7. Time, Death, and Conscience
8. Temporality, Transcendence, and Freedom
2. Astronomy in antiquity
1. Pain concepts
Scour the shelves of a specialist library on the history of medicine, looking for pain. It will strike you, as it struck me in the Osler Library in Montreal, that there are many more books on the history of anaesthesia than there are on the history of pain. Triumphs and conquests of pain abound in the modern celebration of medical science’s ability to benumb. Yet there’s something uncanny about this celebration, for the starting point for many of these works on anaesthesia is the claim that, until the mid-19th century, pain was central to the experience of
The ‘Introduction’ explains that the beginning of philosophy in the Islamic world is seen as lying with a translation movement that began more than 200 years after the age of the Prophet Muḥammad. From the end of the 8th century until the beginning of the 10th century, many works of Greek science and philosophy were rendered into Arabic. The most famous philosophers of the Islamic world—al-Kindī, al-Fārābī, Avicenna, Averroes, and Maimonides—responded directly to these translations, and especially to the Arabic versions of Aristotle. The tradition they represent was called falsafa. Other traditions that are considered alongside falsafa are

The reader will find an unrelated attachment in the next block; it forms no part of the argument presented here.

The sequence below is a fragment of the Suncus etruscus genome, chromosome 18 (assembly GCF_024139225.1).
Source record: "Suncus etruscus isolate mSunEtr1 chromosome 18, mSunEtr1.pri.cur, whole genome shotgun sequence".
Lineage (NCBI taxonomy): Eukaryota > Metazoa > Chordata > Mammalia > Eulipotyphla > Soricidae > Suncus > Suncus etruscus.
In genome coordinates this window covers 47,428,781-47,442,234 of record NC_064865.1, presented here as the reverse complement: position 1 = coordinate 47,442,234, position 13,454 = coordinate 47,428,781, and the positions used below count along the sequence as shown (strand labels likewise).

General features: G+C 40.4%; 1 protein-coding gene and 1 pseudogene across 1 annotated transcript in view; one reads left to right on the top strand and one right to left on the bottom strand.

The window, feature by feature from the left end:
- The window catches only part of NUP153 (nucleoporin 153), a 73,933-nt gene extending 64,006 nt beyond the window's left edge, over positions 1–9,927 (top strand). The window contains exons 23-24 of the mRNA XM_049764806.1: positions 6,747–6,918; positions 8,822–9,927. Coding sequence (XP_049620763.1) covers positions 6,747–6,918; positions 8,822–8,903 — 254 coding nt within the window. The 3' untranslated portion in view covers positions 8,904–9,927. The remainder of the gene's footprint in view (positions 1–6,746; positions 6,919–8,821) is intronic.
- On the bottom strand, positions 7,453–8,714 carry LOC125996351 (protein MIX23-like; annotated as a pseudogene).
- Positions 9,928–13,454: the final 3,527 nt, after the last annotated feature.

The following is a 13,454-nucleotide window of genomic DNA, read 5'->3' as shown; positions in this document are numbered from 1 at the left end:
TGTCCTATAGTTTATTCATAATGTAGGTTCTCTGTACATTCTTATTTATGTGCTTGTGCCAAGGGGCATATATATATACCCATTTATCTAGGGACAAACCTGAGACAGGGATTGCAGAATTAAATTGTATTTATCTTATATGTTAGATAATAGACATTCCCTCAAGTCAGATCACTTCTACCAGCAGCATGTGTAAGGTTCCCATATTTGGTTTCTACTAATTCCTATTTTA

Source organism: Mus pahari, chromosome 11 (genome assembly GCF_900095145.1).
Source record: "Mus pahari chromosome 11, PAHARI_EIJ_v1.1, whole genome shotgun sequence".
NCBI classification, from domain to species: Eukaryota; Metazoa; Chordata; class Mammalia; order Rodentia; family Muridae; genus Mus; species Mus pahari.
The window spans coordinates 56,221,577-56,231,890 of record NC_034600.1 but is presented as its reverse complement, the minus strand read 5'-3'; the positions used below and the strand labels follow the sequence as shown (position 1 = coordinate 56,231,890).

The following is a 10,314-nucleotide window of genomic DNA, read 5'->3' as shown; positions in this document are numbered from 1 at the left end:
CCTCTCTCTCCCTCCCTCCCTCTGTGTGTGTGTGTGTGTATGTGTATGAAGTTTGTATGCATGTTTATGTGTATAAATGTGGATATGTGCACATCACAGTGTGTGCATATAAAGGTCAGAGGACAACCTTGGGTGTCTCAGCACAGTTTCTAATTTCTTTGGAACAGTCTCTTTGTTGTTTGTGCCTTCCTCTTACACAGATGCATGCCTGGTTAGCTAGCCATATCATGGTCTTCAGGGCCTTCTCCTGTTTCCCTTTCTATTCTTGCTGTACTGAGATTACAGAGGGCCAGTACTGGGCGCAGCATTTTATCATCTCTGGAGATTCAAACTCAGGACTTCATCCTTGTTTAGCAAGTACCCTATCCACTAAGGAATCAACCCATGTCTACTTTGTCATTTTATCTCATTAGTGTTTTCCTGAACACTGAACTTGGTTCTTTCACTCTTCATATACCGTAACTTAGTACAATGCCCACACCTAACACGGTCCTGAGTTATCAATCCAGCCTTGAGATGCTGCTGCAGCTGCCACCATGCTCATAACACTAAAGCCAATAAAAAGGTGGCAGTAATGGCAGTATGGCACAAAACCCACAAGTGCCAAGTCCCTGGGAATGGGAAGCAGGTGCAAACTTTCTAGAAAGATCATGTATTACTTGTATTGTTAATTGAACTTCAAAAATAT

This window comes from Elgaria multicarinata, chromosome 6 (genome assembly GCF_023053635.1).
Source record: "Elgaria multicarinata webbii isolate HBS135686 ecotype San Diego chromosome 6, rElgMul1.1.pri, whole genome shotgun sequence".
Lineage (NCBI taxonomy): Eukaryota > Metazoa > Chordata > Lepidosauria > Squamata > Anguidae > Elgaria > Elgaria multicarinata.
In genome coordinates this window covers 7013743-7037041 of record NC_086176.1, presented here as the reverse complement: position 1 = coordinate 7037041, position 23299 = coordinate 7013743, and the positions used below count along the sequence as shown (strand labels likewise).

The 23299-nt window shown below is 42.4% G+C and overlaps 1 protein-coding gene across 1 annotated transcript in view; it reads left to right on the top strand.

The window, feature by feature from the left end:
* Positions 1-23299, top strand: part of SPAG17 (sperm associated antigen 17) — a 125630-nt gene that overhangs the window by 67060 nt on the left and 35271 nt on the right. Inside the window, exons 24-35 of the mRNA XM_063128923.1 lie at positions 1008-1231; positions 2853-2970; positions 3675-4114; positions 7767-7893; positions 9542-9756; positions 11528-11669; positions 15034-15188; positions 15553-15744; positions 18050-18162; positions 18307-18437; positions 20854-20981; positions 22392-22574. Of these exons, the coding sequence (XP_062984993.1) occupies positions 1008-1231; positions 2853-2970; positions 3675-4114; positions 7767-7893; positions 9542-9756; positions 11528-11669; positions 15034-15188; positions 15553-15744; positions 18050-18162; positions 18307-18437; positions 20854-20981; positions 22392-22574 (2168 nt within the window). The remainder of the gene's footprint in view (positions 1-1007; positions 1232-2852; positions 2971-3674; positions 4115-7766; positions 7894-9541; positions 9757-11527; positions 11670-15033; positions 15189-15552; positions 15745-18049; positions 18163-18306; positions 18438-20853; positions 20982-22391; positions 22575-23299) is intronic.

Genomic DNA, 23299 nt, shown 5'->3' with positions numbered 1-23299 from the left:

Stephen Mumford and Rani Lill Anjum
7. Pluralism: is causation many different things?